Michael Jordan played basketball better than nearly anyone in the history of the sport. The Chicago Bulls legend has also proven adept at marketing, turning the Air Jordan brand into a pop-culture phenomenon.
However, Jordan’s leap into the NASCAR has not gone as smoothly as the basketball career that netted six NBA championships. Driver Bubba Wallace is rarely competitive on Sundays, and Cup Series newcomer Matt Kaulig just outmaneuvered Jordan on the business side of racing, likely costing His Airness money down the road.
A guy who sells gutter guards bought two charters last week
Spire Motorsports owns three NASCAR Cup Series charters (the sport’s equivalent of franchises) this season and is using two of them for drivers Justin Haley and Corey LaJoie. The team is leasing the third to newcomer Trackhouse Racing and driver Daniel Suarez.
Last week, Kaulig Racing bought two of Spire’s charters ahead of launching a Cup Series team next season. Haley will be a full-time driver, and the other charter will go to the car that AJ Allmendinger will drive on a limited basis. NBC Sports reported that Spire will use its remaining charter to keep LaJoie racing.
Suddenly then, Trackhouse Racing faces the prospect of competing without a charter in 2022, and Jordan’s 23XI Racing might not be able to land one to run a second car. That poses a hurdle if Jordan and minority owner Denny Hamlin are serious about expanding their outfit beyond just Bubba Wallace’s car.
This new headache is courtesy of Matt Kaulig, the founder and executive chairman of LeafFilter North Inc., which makes gutter protection systems. Kaulig founded his Xfinity Series team in 2016 and has upset the balance with his plan to run two Cup Series cars.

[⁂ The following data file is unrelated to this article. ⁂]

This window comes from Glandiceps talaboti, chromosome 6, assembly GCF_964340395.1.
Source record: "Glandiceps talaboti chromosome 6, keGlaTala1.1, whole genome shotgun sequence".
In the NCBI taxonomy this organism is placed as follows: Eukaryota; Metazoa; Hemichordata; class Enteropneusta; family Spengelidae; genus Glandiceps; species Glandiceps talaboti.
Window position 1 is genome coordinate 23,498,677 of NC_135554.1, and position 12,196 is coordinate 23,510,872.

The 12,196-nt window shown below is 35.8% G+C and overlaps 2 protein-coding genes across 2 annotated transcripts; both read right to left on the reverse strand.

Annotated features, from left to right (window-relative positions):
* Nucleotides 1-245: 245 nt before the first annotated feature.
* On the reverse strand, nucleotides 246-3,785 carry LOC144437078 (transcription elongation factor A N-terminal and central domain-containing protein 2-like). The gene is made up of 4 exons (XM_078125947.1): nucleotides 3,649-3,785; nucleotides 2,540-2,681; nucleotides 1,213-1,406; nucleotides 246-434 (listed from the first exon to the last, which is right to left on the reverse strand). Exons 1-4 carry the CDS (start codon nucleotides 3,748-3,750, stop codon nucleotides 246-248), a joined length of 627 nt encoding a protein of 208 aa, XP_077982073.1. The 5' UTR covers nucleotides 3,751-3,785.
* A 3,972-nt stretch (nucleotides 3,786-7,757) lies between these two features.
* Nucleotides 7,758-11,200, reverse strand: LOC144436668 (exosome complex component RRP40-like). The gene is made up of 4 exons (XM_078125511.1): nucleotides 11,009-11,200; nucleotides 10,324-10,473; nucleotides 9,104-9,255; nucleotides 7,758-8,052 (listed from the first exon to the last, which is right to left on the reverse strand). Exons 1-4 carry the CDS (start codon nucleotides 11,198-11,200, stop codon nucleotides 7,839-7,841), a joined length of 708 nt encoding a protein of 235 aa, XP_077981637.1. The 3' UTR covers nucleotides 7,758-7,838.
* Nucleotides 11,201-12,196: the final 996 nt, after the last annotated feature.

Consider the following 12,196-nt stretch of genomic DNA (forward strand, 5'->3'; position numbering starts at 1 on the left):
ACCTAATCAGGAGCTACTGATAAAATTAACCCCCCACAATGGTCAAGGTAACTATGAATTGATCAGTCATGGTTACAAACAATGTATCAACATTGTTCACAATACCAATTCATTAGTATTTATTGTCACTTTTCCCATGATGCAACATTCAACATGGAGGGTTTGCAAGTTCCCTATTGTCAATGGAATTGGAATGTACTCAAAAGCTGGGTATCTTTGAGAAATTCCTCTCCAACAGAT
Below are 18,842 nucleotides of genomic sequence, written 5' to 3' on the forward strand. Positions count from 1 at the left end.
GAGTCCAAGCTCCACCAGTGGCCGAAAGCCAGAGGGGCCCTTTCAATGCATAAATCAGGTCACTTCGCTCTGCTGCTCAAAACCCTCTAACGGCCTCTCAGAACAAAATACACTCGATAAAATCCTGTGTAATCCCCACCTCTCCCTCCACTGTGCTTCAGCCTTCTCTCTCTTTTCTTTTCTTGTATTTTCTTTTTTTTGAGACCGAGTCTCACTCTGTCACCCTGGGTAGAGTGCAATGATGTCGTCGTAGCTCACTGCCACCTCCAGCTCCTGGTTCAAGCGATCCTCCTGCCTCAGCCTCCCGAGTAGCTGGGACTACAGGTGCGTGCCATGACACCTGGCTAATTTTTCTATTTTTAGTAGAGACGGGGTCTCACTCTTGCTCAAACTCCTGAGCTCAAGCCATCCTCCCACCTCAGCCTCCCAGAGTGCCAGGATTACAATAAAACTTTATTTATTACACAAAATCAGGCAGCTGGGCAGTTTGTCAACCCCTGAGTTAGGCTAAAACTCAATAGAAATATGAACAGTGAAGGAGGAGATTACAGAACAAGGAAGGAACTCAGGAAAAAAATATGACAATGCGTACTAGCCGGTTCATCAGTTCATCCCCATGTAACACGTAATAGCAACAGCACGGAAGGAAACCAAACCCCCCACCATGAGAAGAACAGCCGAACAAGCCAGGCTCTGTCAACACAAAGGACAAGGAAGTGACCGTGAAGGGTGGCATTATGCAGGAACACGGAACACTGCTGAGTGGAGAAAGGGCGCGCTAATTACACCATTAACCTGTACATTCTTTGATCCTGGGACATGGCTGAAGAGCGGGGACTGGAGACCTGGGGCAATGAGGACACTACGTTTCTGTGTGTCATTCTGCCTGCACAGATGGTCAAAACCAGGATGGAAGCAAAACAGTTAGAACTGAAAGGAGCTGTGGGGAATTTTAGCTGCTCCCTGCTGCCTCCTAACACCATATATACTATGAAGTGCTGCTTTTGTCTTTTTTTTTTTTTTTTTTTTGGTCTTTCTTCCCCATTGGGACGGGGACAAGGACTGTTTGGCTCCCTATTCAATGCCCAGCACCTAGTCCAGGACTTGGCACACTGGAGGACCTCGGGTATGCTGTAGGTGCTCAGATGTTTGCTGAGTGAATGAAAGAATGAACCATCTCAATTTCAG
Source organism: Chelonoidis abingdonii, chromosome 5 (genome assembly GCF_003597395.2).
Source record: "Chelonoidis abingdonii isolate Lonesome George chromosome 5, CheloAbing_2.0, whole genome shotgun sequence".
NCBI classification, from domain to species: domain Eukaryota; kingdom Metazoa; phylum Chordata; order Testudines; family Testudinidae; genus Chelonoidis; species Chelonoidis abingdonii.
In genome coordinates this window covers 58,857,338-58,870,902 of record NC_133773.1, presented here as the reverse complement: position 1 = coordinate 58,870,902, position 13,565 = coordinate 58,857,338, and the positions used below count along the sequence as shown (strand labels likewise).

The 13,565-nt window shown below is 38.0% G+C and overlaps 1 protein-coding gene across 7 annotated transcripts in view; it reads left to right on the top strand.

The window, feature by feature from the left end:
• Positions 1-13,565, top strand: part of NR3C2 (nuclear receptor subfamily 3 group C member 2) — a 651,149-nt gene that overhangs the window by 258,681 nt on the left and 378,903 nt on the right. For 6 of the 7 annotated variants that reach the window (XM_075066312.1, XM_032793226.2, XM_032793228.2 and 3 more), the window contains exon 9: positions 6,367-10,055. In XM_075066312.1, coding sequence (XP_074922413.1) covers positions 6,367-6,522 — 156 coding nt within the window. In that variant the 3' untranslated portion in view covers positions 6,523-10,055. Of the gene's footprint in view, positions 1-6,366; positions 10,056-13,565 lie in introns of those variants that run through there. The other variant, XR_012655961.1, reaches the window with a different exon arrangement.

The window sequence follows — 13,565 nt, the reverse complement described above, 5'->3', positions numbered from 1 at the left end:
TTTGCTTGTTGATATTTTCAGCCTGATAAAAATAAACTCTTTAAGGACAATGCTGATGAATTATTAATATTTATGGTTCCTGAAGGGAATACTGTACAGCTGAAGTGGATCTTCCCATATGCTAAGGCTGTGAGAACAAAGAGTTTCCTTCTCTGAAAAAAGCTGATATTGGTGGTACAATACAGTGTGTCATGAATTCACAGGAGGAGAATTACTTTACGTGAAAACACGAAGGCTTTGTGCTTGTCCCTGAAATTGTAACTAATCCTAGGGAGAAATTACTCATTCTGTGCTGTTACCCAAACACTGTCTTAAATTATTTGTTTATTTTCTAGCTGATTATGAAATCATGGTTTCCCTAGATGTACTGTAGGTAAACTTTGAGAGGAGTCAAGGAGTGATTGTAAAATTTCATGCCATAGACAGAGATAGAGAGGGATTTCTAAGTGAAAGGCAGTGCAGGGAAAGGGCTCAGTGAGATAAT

Besides Trackhouse and 23XI, JTG Daugherty Racing is in the market for a charter because it has been running Ryan Preece’s No. 37 team without one, and the field is suddenly crowded. That’s why attention is shifting to Rick Ware Racing, which owns four charters.
Ware has said he anticipates using three charters on his own cars in 2022, leaving one to lease or sell. With multiple teams interested and other charter options limited, Ware should soon benefit from a bidding war.
That will require Jordan to write a bigger check than he might have expected just a week ago if he really wants to sponsor two cars next season.
The 23XI Racing team’s plan to grow has taken a hit
Jordan and Hamlin are serious about competing quickly. One step in that direction is to operate a multi-car team. Firstly, economies of scale mean that a second car doesn’t require doubling the budget. However, the primary advantage is that drivers and crew chiefs can pool their knowledge about what does and doesn’t work. Hamlin brought some of that savvy to 23XI Racing, but his primary obligation is to his own team at Joe Gibbs Racing.
Jordan and Hamlin have spoken about adding a second Toyota in 2022, and acquiring a charter for it is a good place to start. That’s because the only way to qualify for NASCAR Cup Series races automatically is to own a charter for the car.
Most teams own one or more of the 36 available charters under the system that went into effect in 2016. A few teams don’t have cars to run this season, so they lease charters to others.
If all 36 chartered cars go to the starting line, then all those without charters have to fight it out for the four remaining spots in the field. A well-funded team like 23XI should always be able to qualify, but it’s inconvenient to go through the weekly process. Plus, should the car not qualify, there will be unhappy sponsors.
Michael Jordan’s 23XI Racing is off to a slow start
The combination of Jordan’s money and Hamlin’s knowledge of the workings of a NASCAR Cup Series team has not rocketed 23XI Racing into contention in its first season. No one should have expected regular top-10 finishes this soon, but Wallace is figuratively spinning his wheels.
Wallace owns one 11th-place finish and two 14th-place results in points races. That’s as close as the No. 23 Toyota has come to victory lane. Sunday’s race in Nashville was another disappointment. Wallace cut a tire on debris midway through the race, triggering a spinout and a profane tirade on his part. Another spinout after making contact with Michael McDowell’s car later in the day meant a 20th-place finish.
Wallace stands 22nd in points, and everyone above him has posted at least two top-10 finishes. The driver and his team would benefit from the help that adding a second car to the team would bring. However, the cost of doing so has most certainly gone up thanks to Kaulig’s pre-emptive move.